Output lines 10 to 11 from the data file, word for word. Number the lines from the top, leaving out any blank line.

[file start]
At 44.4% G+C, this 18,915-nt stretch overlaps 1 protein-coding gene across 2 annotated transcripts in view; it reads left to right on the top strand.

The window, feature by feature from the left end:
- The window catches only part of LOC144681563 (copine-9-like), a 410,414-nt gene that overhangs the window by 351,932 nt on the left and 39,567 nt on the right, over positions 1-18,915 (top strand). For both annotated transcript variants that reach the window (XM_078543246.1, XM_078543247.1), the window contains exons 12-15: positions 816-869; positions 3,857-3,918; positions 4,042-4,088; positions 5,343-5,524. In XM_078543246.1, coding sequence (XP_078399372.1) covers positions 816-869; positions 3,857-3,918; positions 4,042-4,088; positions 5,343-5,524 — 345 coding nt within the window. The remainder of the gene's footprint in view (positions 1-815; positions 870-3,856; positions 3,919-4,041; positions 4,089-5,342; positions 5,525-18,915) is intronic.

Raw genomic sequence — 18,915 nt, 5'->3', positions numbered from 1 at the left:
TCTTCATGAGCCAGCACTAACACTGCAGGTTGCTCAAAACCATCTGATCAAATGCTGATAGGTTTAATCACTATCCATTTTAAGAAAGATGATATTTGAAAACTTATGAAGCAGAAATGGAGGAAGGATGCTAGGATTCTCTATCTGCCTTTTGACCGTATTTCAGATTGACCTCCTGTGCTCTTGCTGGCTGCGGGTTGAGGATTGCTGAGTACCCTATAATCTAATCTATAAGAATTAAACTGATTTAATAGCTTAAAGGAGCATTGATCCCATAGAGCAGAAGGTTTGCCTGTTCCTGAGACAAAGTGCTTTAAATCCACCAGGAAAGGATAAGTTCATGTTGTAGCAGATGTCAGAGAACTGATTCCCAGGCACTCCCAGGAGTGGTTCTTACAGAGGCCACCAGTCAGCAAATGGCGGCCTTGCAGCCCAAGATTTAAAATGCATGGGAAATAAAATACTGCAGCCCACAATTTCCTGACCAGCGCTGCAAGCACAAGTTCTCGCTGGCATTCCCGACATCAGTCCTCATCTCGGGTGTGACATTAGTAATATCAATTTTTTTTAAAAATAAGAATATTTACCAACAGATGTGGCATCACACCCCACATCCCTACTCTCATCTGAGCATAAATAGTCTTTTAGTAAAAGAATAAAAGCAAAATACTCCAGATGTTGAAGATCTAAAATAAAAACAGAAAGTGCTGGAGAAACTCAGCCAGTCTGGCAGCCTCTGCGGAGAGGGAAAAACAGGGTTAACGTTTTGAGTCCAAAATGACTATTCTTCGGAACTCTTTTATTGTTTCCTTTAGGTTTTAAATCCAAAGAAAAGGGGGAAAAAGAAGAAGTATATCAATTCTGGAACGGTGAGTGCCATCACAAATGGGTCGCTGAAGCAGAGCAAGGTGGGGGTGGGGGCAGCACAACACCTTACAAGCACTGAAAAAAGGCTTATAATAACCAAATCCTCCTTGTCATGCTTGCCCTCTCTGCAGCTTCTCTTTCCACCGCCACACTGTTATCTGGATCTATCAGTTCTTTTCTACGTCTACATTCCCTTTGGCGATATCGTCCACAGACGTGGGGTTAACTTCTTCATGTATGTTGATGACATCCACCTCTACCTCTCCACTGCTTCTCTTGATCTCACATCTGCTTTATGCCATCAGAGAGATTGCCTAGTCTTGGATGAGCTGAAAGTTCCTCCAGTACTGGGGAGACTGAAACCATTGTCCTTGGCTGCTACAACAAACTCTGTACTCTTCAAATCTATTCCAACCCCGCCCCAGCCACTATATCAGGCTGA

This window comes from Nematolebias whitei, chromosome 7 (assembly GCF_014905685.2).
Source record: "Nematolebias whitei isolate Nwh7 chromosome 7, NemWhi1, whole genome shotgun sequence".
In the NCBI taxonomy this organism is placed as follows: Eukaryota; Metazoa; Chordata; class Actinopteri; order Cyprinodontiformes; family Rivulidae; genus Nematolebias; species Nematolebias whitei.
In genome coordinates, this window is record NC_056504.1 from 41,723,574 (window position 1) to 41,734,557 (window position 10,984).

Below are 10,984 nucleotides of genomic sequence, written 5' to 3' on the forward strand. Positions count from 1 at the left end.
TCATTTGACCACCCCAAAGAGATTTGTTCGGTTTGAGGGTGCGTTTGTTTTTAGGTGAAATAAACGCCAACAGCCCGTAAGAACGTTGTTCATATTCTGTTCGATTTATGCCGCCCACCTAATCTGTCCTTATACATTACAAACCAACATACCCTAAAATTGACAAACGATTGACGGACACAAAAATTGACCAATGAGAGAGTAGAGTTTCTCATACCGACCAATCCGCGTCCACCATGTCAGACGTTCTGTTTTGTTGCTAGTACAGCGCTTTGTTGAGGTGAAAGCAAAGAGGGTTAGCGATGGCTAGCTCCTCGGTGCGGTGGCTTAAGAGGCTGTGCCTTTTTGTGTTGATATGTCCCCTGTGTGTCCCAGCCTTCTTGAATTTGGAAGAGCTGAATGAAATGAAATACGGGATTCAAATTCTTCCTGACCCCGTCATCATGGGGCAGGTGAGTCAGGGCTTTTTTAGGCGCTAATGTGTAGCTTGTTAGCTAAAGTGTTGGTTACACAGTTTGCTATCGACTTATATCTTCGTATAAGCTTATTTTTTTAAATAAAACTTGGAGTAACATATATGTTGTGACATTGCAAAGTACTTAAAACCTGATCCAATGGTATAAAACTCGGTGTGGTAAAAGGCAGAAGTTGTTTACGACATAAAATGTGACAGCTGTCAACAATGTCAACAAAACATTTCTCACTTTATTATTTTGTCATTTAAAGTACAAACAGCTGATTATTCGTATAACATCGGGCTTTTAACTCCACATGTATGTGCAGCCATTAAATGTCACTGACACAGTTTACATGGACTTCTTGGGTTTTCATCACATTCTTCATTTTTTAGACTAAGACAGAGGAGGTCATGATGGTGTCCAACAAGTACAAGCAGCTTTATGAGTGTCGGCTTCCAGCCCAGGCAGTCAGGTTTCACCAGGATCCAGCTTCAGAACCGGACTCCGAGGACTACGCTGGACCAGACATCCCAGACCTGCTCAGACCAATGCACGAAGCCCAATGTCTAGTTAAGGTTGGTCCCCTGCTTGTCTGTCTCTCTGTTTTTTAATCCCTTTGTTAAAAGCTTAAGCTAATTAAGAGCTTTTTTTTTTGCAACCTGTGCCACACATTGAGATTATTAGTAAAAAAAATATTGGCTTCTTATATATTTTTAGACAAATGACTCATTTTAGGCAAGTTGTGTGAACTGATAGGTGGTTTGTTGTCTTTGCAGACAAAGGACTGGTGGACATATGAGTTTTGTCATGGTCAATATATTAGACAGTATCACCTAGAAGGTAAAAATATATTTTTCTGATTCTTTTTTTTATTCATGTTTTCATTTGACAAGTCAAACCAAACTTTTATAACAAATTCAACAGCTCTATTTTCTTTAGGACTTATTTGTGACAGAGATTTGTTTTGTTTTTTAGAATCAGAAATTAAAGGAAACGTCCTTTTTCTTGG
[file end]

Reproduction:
Below are 10,984 nucleotides of genomic sequence, written 5' to 3' on the forward strand. Positions count from 1 at the left end.
TCATTTGACCACCCCAAAGAGATTTGTTCGGTTTGAGGGTGCGTTTGTTTTTAGGTGAAATAAACGCCAACAGCCCGTAAGAACGTTGTTCATATTCTGTTCGATTTATGCCGCCCACCTAATCTGTCCTTATACATTACAAACCAACATACCCTAAAATTGACAAACGATTGACGGACACAAAAATTGACCAATGAGAGAGTAGAGTTTCTCATACCGACCAATCCGCGTCCACCATGTCAGACGTTCTGTTTTGTTGCTAGTACAGCGCTTTGTTGAGGTGAAAGCAAAGAGGGTTAGCGATGGCTAGCTCCTCGGTGCGGTGGCTTAAGAGGCTGTGCCTTTTTGTGTTGATATGTCCCCTGTGTGTCCCAGCCTTCTTGAATTTGGAAGAGCTGAATGAAATGAAATACGGGATTCAAATTCTTCCTGACCCCGTCATCATGGGGCAGGTGAGTCAGGGCTTTTTTAGGCGCTAATGTGTAGCTTGTTAGCTAAAGTGTTGGTTACACAGTTTGCTATCGACTTATATCTTCGTATAAGCTTATTTTTTTAAATAAAACTTGGAGTAACATATATGTTGTGACATTGCAAAGTACTTAAAACCTGATCCAATGGTATAAAACTCGGTGTGGTAAAAGGCAGAAGTTGTTTACGACATAAAATGTGACAGCTGTCAACAATGTCAACAAAACATTTCTCACTTTATTATTTTGTCATTTAAAGTACAAACAGCTGATTATTCGTATAACATCGGGCTTTTAACTCCACATGTATGTGCAGCCATTAAATGTCACTGACACAGTTTACATGGACTTCTTGGGTTTTCATCACATTCTTCATTTTTTAGACTAAGACAGAGGAGGTCATGATGGTGTCCAACAAGTACAAGCAGCTTTATGAGTGTCGGCTTCCAGCCCAGGCAGTCAGGTTTCACCAGGATCCAGCTTCAGAACCGGACTCCGAGGACTACGCTGGACCAGACATCCCAGACCTGCTCAGACCAATGCACGAAGCCCAATGTCTAGTTAAGGTTGGTCCCCTGCTTGTCTGTCTCTCTGTTTTTTAATCCCTTTGTTAAAAGCTTAAGCTAATTAAGAGCTTTTTTTTTTGCAACCTGTGCCACACATTGAGATTATTAGTAAAAAAAATATTGGCTTCTTATATATTTTTAGACAAATGACTCATTTTAGGCAAGTTGTGTGAACTGATAGGTGGTTTGTTGTCTTTGCAGACAAAGGACTGGTGGACATATGAGTTTTGTCATGGTCAATATATTAGACAGTATCACCTAGAAGGTAAAAATATATTTTTCTGATTCTTTTTTTTATTCATGTTTTCATTTGACAAGTCAAACCAAACTTTTATAACAAATTCAACAGCTCTATTTTCTTTAGGACTTATTTGTGACAGAGATTTGTTTTGTTTTTTAGAATCAGAAATTAAAGGAAACGTCCTTTTTCTTGG